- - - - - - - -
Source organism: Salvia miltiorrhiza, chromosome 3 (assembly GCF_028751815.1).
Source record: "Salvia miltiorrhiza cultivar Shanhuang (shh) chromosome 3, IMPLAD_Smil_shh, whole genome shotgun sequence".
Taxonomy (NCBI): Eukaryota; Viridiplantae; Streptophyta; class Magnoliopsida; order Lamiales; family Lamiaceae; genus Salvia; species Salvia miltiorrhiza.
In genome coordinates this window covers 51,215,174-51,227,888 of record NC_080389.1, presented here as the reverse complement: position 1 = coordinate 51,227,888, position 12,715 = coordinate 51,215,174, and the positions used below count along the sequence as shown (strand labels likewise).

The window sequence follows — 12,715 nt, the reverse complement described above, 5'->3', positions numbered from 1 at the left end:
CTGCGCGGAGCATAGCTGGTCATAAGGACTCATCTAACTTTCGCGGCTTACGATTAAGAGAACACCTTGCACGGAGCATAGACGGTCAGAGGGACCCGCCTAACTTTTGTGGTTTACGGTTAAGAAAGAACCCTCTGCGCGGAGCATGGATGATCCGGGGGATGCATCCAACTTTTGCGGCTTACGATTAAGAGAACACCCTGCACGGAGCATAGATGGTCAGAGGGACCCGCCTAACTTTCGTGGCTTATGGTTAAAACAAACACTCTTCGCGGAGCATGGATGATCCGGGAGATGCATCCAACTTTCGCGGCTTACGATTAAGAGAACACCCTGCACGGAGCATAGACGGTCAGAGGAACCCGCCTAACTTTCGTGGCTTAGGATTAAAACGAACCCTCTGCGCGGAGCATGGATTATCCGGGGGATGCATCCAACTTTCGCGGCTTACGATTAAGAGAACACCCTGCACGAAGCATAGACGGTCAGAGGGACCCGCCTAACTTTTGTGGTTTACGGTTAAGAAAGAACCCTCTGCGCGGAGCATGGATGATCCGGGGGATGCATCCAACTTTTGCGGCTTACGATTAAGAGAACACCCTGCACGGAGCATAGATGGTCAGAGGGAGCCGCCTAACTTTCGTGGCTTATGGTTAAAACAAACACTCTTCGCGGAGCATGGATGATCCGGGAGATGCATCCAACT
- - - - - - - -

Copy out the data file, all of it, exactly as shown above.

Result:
Source organism: Salvia miltiorrhiza, chromosome 3 (assembly GCF_028751815.1).
Source record: "Salvia miltiorrhiza cultivar Shanhuang (shh) chromosome 3, IMPLAD_Smil_shh, whole genome shotgun sequence".
Taxonomy (NCBI): Eukaryota; Viridiplantae; Streptophyta; class Magnoliopsida; order Lamiales; family Lamiaceae; genus Salvia; species Salvia miltiorrhiza.
In genome coordinates this window covers 51,215,174-51,227,888 of record NC_080389.1, presented here as the reverse complement: position 1 = coordinate 51,227,888, position 12,715 = coordinate 51,215,174, and the positions used below count along the sequence as shown (strand labels likewise).

The window sequence follows — 12,715 nt, the reverse complement described above, 5'->3', positions numbered from 1 at the left end:
CTGCGCGGAGCATAGCTGGTCATAAGGACTCATCTAACTTTCGCGGCTTACGATTAAGAGAACACCTTGCACGGAGCATAGACGGTCAGAGGGACCCGCCTAACTTTTGTGGTTTACGGTTAAGAAAGAACCCTCTGCGCGGAGCATGGATGATCCGGGGGATGCATCCAACTTTTGCGGCTTACGATTAAGAGAACACCCTGCACGGAGCATAGATGGTCAGAGGGACCCGCCTAACTTTCGTGGCTTATGGTTAAAACAAACACTCTTCGCGGAGCATGGATGATCCGGGAGATGCATCCAACTTTCGCGGCTTACGATTAAGAGAACACCCTGCACGGAGCATAGACGGTCAGAGGAACCCGCCTAACTTTCGTGGCTTAGGATTAAAACGAACCCTCTGCGCGGAGCATGGATTATCCGGGGGATGCATCCAACTTTCGCGGCTTACGATTAAGAGAACACCCTGCACGAAGCATAGACGGTCAGAGGGACCCGCCTAACTTTTGTGGTTTACGGTTAAGAAAGAACCCTCTGCGCGGAGCATGGATGATCCGGGGGATGCATCCAACTTTTGCGGCTTACGATTAAGAGAACACCCTGCACGGAGCATAGATGGTCAGAGGGAGCCGCCTAACTTTCGTGGCTTATGGTTAAAACAAACACTCTTCGCGGAGCATGGATGATCCGGGAGATGCATCCAACT